Automatically Tracking Downloads and Outbound Links

IMPORTANT: This is a historical post from 28 September 2009.

The following post outlines one method for achieving automatic download and outbound link tracking for Google Analytics.

Although manually tagging files and links is the best way to track your downloads and outbound links, it is not very practical. Tagging more than a handful of links becomes painful.

Okay, so what are the downsides to automatic tracking?

  • The JavaScript required to modify the links is going to add to the loading time of your site.
  • If you have many, many files or links on a page it is going to take time for the script to run through your page and apply the tags to each file or link.

Quick steps:

  1. Download the following file (gatag.zip), unzip it and upload it to your server (in this example we have uploaded it into a folder called /javascript/).
  2. Place the following code above your Google Analytics Tracking Code:

This script only works for the ga.js Google Analytics Tracking Code, if you are still using urchin.js you will need to update this first.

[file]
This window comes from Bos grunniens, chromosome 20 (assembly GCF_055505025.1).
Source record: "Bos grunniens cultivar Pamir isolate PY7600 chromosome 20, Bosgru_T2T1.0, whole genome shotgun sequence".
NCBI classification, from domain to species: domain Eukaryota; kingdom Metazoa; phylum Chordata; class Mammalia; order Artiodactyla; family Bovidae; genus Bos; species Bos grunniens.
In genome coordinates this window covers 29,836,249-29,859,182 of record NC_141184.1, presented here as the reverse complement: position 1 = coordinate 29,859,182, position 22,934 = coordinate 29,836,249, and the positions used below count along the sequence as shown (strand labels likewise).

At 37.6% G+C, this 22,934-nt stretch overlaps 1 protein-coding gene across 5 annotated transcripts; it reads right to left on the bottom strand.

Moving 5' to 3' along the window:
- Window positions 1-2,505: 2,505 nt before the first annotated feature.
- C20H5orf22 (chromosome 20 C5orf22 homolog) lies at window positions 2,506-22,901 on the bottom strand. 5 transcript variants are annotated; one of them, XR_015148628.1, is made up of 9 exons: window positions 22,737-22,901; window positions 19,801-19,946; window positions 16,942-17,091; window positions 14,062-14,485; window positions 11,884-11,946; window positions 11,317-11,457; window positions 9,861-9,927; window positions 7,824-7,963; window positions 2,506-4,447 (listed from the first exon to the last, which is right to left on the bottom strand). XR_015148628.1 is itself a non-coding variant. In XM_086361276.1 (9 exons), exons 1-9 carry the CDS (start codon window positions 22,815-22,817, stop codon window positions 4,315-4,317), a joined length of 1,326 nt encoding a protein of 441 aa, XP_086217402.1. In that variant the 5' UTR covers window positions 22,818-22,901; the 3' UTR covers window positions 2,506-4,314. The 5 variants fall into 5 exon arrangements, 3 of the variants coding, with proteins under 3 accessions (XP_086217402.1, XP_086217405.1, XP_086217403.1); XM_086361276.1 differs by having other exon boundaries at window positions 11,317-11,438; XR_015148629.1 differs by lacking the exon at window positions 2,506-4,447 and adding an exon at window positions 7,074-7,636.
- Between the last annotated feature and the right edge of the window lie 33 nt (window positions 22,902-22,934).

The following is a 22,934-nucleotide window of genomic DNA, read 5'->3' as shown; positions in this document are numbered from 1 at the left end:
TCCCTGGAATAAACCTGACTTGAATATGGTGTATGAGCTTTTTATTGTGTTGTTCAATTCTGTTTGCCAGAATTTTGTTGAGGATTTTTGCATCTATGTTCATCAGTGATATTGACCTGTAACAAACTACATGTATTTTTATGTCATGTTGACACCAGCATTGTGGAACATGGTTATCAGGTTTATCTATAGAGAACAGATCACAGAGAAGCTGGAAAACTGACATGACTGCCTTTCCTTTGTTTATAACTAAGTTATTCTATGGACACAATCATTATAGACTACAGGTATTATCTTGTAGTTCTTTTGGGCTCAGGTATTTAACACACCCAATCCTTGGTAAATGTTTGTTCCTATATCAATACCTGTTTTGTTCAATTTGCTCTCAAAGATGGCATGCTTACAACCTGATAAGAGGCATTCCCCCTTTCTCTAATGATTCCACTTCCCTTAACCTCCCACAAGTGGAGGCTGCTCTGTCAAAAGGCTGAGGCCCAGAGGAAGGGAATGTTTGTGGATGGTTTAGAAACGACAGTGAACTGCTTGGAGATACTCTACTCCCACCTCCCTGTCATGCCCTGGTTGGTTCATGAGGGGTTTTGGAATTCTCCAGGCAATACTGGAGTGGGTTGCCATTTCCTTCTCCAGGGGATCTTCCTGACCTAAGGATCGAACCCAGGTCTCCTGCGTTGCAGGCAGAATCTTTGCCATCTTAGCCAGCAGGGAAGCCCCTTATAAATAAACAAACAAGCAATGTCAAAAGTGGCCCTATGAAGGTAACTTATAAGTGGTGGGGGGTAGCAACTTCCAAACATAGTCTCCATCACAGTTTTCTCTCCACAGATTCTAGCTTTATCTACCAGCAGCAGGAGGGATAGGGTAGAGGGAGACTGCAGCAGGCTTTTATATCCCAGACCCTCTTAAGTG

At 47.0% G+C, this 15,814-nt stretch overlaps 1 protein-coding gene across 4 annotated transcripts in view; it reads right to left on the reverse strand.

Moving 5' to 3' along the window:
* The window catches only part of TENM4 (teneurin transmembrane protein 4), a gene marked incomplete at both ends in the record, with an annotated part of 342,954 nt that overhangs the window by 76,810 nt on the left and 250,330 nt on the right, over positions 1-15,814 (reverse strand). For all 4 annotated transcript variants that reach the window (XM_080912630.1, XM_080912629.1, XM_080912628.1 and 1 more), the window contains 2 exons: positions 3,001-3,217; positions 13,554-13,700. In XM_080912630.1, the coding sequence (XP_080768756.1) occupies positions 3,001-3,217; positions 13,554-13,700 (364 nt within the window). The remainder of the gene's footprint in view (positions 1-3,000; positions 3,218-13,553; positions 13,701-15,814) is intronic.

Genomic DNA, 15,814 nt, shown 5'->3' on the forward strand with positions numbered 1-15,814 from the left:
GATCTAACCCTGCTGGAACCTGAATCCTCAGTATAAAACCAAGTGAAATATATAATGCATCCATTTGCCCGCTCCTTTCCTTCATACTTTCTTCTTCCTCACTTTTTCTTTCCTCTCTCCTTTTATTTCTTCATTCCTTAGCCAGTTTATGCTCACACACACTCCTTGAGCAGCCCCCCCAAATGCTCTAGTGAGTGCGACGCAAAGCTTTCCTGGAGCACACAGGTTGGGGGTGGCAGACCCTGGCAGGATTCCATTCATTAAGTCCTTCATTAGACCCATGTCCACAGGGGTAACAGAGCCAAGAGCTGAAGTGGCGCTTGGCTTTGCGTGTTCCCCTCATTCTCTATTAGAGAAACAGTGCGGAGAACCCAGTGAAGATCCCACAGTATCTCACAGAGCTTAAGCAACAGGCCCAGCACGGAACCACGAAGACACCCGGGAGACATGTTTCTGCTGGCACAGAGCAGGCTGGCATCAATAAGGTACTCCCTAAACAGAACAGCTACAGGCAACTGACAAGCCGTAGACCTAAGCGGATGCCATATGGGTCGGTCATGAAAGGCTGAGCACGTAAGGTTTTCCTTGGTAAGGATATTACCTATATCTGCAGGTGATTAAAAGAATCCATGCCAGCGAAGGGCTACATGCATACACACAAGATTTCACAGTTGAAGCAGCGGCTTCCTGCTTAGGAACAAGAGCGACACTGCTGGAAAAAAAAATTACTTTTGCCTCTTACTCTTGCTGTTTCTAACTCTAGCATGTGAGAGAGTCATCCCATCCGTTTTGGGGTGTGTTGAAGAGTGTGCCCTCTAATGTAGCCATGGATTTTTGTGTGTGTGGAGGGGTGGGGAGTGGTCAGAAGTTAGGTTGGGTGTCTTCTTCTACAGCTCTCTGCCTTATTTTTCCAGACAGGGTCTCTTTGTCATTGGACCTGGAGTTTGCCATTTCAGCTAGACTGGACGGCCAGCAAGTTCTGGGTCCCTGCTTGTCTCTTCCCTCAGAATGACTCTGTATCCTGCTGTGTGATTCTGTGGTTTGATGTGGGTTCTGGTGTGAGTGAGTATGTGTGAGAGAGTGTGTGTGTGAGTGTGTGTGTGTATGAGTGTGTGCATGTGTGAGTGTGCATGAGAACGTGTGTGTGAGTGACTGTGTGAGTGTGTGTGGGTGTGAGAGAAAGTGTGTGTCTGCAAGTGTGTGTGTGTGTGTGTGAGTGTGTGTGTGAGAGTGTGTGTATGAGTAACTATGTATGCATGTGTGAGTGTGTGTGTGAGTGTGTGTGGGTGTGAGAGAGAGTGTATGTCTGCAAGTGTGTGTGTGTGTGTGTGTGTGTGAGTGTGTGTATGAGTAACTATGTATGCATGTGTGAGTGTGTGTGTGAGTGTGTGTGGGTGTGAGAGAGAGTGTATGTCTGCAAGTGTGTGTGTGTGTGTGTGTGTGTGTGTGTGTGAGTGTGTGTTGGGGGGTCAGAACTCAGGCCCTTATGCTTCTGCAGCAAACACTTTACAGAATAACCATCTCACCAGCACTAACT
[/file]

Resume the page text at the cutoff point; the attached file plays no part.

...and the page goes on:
This script was originally developed by Goodwebpractices.com with the help of ShoreTel, MerryMan and Colm McBarron. Our version has had some slight modification from VKI Studios and ourselves, Mangold Sengers.

Your Google Analytics Tracking Code should now look something like this:

var gaJsHost = (("https:" == document.location.protocol) ? "https://ssl." : "http://www.");
document.write(unescape("%3Cscript src='" + gaJsHost + "google-analytics.com/ga.js' type='text/javascript'%3E%3C/script%3E"));

try {
var pageTracker = _gat._getTracker("UA-123456-1");
pageTracker._trackPageview();
} catch(err) {}

Check your Google Analytics reports in 12 to 24 hours to ensure that file downloads and outbound links are tracking correctly. You should see your downloads and links being tracked into the Top Content and Content Drilldown reports e.g. /downloads/path-to-file/file.pdf and /outbound/www.externalsite.com/index.html